What means to be critical in International Law?

I think lately there has been a great interest to think about new approaches to international law (NAIL) in order to spark up the conversations around it.

One of these new approaches is about the Critical Studies to International Law, but, being critical is just to say you criticize the status quo? that you don’t agree of what is going on? or by being critical one is being uncritical of the self position adopted? what is to be critical in the first place?

Myself, I am puzzled about this, since, by having a formal education in law, there is not much about methodologies, at least there were only two theories to be discussed, positive law and natural law.

However, in International Law seems to be a different story, it is not only this dialectic between Positive and Natural Law, but also different methods and perspectives which were classified in 1999 at the AJIL simposium, obviously we have legal positivism, the New Heaven School, International Legal Process, Critical Legal Studies, International Law and International Relations, Feminist Jurisprudence, and Law and Economics.

So, I am not an expert on methodologies, and it seems that today the word Critical, to the study of international law is in vogue, but what is to be Critical? and against what we should compare it?

The first point is that Critical thinking must be compared against Problem Solving Theory, which I draw it from IR theory and more in to it with Robert Cox’s article “Social Forces, States and World Orders: Beyond International Relations Theory”, we can say that to think critically one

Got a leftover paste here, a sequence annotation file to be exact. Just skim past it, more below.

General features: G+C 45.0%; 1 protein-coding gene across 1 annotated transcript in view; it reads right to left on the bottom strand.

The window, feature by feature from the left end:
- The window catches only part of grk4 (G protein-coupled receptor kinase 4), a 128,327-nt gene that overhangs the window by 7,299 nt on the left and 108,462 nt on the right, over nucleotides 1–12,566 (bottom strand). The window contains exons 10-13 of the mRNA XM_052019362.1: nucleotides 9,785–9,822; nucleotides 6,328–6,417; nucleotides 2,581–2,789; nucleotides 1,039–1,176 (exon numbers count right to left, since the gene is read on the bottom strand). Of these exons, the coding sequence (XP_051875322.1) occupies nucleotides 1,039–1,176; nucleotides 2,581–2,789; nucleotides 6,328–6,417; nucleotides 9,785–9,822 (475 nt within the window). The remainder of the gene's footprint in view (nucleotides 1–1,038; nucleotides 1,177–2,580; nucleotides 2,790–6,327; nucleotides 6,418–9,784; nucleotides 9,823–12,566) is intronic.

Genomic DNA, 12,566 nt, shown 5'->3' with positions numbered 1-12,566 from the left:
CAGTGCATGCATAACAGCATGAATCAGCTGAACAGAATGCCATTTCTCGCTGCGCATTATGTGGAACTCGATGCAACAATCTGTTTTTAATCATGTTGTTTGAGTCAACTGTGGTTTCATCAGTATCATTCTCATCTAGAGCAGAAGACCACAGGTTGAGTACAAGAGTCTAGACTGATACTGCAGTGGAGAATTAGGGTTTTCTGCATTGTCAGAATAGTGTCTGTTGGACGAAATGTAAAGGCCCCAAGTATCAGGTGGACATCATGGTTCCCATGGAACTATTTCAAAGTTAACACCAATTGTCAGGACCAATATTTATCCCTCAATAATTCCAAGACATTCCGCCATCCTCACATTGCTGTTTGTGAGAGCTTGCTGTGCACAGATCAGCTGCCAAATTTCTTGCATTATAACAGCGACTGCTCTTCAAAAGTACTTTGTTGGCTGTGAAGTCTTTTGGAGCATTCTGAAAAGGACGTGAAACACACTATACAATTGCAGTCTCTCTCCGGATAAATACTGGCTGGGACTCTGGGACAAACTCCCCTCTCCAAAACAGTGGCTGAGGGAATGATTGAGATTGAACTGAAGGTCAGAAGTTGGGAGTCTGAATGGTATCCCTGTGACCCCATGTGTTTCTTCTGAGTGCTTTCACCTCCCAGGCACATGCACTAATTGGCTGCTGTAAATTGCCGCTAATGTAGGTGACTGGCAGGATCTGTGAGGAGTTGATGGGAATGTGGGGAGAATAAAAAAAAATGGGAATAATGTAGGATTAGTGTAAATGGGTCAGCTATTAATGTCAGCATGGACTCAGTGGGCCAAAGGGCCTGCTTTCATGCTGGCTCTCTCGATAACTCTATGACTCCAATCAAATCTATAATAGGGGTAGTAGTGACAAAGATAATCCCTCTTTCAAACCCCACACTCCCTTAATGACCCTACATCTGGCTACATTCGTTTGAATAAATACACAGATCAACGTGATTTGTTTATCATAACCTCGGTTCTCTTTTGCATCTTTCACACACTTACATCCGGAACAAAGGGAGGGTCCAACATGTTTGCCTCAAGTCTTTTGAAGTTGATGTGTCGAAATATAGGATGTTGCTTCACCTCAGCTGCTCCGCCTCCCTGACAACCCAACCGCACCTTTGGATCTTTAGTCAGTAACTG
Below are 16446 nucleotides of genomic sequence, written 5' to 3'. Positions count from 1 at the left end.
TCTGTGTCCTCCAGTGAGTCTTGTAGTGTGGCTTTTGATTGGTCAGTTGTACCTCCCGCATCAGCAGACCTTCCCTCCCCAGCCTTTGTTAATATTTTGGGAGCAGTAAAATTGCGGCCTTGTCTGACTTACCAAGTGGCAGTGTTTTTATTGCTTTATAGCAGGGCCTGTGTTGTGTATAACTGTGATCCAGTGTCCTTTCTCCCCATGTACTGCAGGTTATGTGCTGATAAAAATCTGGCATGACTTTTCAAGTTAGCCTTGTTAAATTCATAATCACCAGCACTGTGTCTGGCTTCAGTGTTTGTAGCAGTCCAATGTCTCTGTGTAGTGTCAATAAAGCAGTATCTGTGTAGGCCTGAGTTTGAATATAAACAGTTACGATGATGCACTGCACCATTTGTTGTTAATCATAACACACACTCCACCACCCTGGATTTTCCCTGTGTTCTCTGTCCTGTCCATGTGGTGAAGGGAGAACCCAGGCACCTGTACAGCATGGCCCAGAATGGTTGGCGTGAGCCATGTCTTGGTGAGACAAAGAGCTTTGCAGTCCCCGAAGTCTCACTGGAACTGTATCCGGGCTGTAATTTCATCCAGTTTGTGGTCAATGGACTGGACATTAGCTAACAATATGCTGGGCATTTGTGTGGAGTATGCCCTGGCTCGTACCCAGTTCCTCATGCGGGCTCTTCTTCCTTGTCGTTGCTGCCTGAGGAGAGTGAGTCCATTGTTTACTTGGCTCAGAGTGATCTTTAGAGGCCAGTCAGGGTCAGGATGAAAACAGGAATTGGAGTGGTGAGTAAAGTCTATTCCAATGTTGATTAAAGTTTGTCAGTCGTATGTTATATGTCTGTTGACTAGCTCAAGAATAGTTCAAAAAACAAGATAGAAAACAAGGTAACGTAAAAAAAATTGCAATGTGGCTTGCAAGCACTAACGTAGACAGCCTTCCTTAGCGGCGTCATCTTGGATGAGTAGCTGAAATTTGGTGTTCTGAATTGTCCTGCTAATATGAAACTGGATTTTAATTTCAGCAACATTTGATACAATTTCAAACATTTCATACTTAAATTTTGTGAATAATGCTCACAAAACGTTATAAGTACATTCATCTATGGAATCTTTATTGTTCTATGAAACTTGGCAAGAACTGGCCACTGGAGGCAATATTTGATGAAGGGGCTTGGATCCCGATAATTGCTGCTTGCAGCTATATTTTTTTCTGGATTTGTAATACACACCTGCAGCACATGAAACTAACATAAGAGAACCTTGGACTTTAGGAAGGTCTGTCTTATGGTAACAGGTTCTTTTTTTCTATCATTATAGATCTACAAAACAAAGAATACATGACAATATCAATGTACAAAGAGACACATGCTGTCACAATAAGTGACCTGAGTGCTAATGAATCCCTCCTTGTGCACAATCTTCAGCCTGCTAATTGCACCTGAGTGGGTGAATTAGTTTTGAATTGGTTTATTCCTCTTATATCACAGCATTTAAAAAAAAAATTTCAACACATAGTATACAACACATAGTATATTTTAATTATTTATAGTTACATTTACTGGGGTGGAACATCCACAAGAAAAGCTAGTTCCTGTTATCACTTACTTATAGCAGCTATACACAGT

A quote on Critical thinking:

“Critical theory, unlike problem-solving theory, does not take institutions and social power relations for granted but calls them into question by concerning itself with their origins and how and whether they might be in the process of changing. It is directed towards an appraisal of the very framework for action, or problematic, which problem-solving theory accepts as its parameters. Critical theory is directed to the social and political complex as a whole rather than to the separate parts. As a matter of practice, critical theory, like problem-solving theory, takes as its starting point some aspect or particular sphere of human activity. But whereas the problem-solving approach leads to further analytical sub-division and limitation of the issue to be dealt with, the critical approach leads towards the construction of a larger picture of the whole of which the initially contemplated part is just one component, and seeks to understand the processes of change in which both parts and whole are involved.”

One possible conclusion that I get from Cox, is that in order to say that one is doing Critical Studies on International Law, first one needs to be a generalist, and not an international lawyer specialized only in one strand of International Law, to take International Law as it is but as well understand the process in change having the larger picture. To be critical in International Law, then you have to go deep into it.

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